I have shot street many times over the years. I did the long lens thing, the big DSLR thing, and even the mirrorless thing. In each case, while I got a lot of great shots, there was something missing for me.
I am a daily commuter to manhattan, and after moving offices last summer, I have about a mile walk from Grand Central Station to 53rd and Broadway. While my old commute was a walk up Madison Ave, I could not help but notice the incredible diversity of people I would encounter during this new route.
Starting in late July, I decided to carry my trusty Fuji X100S camera with me each day to see what I could capture during my commute. At first, I would stop and shoot using traditional street techniques. I used some fun methods I learned from Zack Arias during an all day street shooting seminar too.
Two things came up…
First, I got caught up shooting some ballerinas in times square and I ended up coming in late for a meeting.
Second was that it was very difficult to get the images I had been seeing walking down the sidewalks. I found so many people lost in thought on their journeys to and fro – and I don’t mean the ones with their heads stuck in a phone! I wanted to capture these people in their element – and to the extent possible – head on to show what I was seeing.
I needed to do something different.
This is where I started to experiment with how to capture what I was seeing. My first attempt was to carry my camera facing backwards and walk past people I wanted to capture and shoot them. The combination of my personal trajectory on the sidewalk and the difficulty of guesstimating the framing of the camera pushed me to think about other means. Let’s just say, my success ratio was pretty lousy. Next.
Given that I was walking and seeing things I wanted to shoot, I evolved this to face the camera forward. I hold it down by my side with a finger on the on/off ready to turn it on and shoot. I found settings along with continuous shooting and focus that allowed me to literally swoop in while walking and target a subject.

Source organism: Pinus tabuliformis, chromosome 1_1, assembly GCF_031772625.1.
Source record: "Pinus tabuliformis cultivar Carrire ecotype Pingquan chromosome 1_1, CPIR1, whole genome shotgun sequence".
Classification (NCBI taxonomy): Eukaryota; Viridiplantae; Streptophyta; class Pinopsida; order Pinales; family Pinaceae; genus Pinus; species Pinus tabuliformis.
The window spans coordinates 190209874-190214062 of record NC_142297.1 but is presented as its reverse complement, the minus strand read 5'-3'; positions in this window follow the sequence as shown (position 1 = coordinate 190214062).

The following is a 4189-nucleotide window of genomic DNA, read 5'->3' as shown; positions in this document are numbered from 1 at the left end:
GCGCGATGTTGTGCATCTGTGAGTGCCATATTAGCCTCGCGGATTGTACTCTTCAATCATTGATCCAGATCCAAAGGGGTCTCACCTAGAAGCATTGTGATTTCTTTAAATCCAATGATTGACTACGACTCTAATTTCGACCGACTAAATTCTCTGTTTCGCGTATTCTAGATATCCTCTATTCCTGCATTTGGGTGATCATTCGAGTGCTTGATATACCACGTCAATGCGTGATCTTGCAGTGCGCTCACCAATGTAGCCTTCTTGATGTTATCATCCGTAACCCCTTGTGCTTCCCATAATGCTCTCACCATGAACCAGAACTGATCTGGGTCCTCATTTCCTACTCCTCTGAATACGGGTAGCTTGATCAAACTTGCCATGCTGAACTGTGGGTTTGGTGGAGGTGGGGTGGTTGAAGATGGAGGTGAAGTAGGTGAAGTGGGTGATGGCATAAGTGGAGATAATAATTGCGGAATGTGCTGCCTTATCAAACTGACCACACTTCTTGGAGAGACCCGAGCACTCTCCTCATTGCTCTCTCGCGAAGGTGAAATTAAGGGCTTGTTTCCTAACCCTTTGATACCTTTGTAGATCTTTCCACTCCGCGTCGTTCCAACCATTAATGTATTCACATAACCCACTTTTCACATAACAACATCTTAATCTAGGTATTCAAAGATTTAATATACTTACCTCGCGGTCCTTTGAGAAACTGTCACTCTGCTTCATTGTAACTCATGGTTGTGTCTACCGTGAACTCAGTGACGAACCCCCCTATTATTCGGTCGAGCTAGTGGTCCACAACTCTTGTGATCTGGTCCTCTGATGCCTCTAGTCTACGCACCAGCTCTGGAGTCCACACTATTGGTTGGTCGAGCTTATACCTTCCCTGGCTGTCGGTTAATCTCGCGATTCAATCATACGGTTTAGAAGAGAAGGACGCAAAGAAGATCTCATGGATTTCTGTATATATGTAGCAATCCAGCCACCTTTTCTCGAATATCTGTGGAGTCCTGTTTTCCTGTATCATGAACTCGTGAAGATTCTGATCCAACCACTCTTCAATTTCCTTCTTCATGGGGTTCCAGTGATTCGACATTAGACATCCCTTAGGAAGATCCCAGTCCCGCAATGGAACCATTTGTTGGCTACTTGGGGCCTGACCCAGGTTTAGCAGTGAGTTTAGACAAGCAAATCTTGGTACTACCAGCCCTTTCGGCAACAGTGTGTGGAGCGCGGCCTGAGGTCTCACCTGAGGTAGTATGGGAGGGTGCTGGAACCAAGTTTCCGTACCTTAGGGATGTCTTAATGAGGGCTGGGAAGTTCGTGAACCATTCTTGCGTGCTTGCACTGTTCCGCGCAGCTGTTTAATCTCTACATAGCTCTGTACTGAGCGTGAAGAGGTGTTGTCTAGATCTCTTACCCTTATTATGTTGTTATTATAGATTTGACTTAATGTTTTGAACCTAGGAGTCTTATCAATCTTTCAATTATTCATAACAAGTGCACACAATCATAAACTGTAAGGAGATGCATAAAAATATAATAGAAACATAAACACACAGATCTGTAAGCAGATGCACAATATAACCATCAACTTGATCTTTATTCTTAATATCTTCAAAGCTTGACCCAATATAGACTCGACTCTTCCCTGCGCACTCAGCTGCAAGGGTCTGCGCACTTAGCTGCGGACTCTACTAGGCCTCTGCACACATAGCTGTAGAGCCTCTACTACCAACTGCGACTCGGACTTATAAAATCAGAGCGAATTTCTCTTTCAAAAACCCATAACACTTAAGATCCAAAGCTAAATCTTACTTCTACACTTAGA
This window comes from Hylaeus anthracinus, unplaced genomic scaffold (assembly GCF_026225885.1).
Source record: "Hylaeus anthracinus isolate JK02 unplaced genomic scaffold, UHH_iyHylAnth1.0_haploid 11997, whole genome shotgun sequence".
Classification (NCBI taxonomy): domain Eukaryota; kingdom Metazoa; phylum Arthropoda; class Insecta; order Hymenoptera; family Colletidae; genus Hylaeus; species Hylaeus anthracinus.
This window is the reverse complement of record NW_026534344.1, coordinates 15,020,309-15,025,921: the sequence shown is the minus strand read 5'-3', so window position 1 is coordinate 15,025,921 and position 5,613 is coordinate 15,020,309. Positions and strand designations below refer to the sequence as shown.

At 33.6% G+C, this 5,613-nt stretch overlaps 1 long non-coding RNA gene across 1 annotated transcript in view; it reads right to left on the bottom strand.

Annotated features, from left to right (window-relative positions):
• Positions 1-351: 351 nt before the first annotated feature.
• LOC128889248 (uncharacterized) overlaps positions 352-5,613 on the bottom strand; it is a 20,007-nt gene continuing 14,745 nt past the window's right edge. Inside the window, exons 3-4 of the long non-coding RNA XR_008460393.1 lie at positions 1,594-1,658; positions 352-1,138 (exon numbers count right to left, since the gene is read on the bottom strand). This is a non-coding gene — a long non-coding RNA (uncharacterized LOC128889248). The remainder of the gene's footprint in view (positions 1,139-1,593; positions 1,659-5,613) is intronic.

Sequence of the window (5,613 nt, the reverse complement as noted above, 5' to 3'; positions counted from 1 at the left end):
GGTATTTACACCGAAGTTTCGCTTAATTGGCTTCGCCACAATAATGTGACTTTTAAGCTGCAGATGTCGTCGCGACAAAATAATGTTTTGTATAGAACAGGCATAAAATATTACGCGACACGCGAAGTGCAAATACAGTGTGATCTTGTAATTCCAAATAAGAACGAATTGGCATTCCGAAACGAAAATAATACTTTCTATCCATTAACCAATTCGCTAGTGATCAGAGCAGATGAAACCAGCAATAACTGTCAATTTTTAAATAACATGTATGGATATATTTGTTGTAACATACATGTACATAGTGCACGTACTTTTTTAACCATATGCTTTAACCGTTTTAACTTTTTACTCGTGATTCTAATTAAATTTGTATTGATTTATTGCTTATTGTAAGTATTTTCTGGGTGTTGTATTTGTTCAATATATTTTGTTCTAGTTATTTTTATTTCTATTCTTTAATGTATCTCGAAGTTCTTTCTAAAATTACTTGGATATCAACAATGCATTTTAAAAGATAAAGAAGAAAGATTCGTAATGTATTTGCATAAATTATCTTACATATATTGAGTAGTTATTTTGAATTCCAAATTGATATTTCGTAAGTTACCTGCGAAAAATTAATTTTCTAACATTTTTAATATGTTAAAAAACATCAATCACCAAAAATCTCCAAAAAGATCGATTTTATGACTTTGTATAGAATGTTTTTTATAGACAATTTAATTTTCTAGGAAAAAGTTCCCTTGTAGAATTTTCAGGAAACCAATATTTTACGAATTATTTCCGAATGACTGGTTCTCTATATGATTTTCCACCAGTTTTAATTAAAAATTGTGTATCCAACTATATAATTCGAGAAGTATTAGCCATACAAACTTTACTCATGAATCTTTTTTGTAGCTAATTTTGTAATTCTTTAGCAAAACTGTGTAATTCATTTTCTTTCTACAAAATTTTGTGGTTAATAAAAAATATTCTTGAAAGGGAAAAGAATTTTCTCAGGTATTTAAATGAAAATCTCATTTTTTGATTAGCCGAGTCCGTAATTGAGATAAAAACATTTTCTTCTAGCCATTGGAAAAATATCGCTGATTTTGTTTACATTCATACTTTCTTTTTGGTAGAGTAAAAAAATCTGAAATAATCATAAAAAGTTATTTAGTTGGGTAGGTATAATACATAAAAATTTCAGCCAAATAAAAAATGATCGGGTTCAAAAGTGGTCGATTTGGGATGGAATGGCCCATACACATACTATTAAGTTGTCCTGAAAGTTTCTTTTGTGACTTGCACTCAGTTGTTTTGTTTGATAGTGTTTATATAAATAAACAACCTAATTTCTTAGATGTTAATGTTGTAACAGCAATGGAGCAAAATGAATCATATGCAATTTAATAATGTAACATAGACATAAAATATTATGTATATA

Over time, my ability to blindly aim the camera has improved and where I started out discarding 3/4 of my shots, I am now able to keep significantly more of the series.
I taped over the memory light and have all displays turned off on the camera, so my main method to know the camera is ready after shooting a burst of frames is to feel for the lens focus to stop moving. I’ll flick it on and off to make sure I can feel the camera gently vibrate. Of course, my camera is set in quiet mode and being mirrorless, it is virtually silent when shooting.
This is a humbling process. If you are used to being in the studio or shooting traditionally, this technique may not be for you. I have missed so many great opportunities. I was shooting on the way home in late summer when times square was still light and bustling. I found several sure “keepers” on my path and veered over to shoot. I felt the distinct vibration of the lens moving after each shoot and power off, only to realize that the battery had drained and every time I turned the camera on, it simply turned on, then immediately turned off. I captures 0% of what I saw on that trip. Now I have added an “eye scratch” to my routine where I bring my camera hand up to scratch myself and glance through the viewfinder to make sure the battery is working, etc!
The process gets easier every day with practice. I have improved my accuracy. I now regularly check battery and memory cards to avoid missing shots.
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This is a fun series – I am still working on it close to 10 months since starting and am as enthusiastic about the people I see today as I was when I began.
between: people caught in life